“I am adamantly opposed to pre-market approval for supplements. Consumers would be hurt, and it would be the death knell of this industry. FDA approval is an extremely costly, lengthy process. The majority of supplements cannot be patented, and there would be no financial incentive for manufacturers to undergo that approval process. In addition, all recognize that the vast majority of supplements are safe, and have been used safely for centuries if not millennia. That is why DSHEA “grandfathered” supplements on the market as of the date of enactment, and set up a process for FDA pre-notification (as opposed to pre-clearance) for those products.”

    NPIcenter
    http://www.npicenter.com/default.aspx

    His son is a lobbyist for the industry – from the bottom of this page.
    http://www.sourcewatch.org/index.php?title=Scott_D._Hatch

    “Althealth News (UK), April 19, 2005: “Sen. Orrin Hatch (R-Utah) is seen as the key legislator behind the exemption for DHEA: Many dietary-supplement makers are based in Utah, and Hatch lobbied to keep DHEA on the market when Congress was drafting anti-steroid legislation last year. Scott Hatch, the senator’s son, is a lobbying for a trade association for the supplement industry.”"

    This industry has a major presence in Utah:
    http://www.edcutah.org/datacenter/publications/documents/TopDietarysupplementCompanies_001.pdf

    Part of this dance is passing enabling legislature, which allows legislators to beat their chests about all they are doing on an issue, but not funding the regulatory mandate, forcing the agency to prioritize it’s efforts behind the scenes. My definite impression from people more directly involved in this issue is that Hatch’s real message to the FDA was and is “hands off”, despite his public statements to the contrary.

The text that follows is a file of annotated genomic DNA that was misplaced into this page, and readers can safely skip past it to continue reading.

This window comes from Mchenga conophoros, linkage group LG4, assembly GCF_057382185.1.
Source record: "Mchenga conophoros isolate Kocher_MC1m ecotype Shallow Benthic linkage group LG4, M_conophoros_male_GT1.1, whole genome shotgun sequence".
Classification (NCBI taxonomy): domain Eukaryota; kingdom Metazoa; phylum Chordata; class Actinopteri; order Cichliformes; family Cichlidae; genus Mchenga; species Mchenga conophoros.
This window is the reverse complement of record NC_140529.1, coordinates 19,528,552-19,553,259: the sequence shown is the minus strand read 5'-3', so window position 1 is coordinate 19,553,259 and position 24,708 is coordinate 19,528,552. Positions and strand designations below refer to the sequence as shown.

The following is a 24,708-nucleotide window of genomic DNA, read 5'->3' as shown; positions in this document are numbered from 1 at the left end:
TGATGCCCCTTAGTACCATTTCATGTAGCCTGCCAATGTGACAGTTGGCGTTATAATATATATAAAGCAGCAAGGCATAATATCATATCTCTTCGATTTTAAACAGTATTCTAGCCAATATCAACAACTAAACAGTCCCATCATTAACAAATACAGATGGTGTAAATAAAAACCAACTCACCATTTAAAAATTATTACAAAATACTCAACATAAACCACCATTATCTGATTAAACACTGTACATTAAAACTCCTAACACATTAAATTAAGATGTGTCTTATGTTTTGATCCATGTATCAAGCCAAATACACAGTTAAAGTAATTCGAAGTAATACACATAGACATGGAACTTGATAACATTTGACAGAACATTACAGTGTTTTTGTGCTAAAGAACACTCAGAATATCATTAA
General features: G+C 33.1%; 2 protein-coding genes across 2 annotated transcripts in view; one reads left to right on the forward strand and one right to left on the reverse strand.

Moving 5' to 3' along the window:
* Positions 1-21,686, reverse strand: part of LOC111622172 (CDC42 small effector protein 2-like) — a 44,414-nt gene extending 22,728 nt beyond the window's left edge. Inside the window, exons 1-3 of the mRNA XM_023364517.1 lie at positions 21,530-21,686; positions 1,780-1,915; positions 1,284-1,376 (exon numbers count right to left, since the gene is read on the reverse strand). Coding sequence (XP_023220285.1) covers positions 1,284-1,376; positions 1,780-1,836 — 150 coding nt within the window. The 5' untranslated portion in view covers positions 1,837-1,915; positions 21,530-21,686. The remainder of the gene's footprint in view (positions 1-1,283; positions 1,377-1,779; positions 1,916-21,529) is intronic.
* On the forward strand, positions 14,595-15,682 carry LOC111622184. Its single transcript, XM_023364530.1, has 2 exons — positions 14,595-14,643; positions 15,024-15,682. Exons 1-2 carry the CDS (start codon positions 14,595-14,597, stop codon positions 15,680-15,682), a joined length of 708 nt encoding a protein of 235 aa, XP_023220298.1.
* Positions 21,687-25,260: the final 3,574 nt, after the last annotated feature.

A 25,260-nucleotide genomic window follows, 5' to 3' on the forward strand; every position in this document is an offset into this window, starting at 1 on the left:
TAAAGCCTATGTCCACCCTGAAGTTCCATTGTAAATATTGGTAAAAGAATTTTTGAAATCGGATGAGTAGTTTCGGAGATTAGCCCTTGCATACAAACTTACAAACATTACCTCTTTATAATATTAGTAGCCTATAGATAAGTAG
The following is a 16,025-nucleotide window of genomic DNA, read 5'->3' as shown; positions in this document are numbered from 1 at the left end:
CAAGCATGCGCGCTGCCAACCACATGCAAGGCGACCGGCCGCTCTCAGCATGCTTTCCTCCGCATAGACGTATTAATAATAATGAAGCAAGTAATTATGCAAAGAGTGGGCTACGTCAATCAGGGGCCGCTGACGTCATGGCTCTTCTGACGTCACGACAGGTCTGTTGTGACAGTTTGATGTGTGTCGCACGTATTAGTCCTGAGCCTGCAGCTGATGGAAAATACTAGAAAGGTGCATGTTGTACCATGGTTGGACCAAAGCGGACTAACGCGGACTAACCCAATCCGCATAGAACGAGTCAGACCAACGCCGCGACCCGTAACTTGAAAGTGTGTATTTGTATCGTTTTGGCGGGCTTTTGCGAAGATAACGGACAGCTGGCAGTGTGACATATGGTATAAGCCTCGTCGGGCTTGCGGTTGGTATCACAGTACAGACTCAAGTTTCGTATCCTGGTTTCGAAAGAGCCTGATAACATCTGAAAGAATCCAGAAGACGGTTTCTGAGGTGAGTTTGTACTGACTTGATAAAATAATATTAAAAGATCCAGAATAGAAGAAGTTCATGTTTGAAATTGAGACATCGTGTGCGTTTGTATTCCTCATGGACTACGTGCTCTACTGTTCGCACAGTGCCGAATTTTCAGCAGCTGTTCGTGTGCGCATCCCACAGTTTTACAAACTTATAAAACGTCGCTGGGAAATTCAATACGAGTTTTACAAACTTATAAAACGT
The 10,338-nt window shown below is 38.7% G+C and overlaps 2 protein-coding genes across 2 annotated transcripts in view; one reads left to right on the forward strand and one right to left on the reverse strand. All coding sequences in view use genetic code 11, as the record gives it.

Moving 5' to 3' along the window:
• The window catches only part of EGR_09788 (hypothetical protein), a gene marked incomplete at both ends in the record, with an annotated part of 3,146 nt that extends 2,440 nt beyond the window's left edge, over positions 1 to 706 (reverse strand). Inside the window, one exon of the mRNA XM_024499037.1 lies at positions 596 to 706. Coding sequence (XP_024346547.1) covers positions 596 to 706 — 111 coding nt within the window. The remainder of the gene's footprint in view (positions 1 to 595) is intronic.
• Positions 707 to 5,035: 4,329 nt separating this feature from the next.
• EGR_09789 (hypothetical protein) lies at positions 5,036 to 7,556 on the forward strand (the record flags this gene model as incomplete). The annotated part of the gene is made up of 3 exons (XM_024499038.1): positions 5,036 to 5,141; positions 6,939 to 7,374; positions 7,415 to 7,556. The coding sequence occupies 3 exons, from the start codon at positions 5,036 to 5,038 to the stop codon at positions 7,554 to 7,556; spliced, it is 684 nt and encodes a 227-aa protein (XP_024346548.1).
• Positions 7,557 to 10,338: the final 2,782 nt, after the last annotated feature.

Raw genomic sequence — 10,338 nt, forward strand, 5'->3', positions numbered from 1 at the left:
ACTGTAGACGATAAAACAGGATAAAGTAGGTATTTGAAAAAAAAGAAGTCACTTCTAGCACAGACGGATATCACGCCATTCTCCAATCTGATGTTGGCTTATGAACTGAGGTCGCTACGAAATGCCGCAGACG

FDA Dietary Supplements
    http://www.cfsan.fda.gov/~dms/supplmnt.html

    FWIW.

  8. #8 trrll
    April 8, 2007

    Why the hell do you have to do a blinded study when determining arsenic contamination? This makes no sense to me. I understand that in certain types of assays (perhaps a cell counting assay) with some sort of human judgement on calls would definitely require some sort of blinding, but an analytical assay, where the machine certainly doesn’t know the difference between samples, this strikes me as somewhat ridiculous.

    Even in an analytical study, there is the potential for bias. If a sample doesn’t come out the way you expected it to, you may wonder if you screwed it up (maybe you spilled some of it, or got the vials mixed up, or the assay was incorrectly calibrated) and re-run the sample. But you don’t rerun the samples where the result is what you expected, so you are more apt to catch errors that reinforce your expectations than errors that are contrary to expectation. This introduces a bias that could affect your conclusions.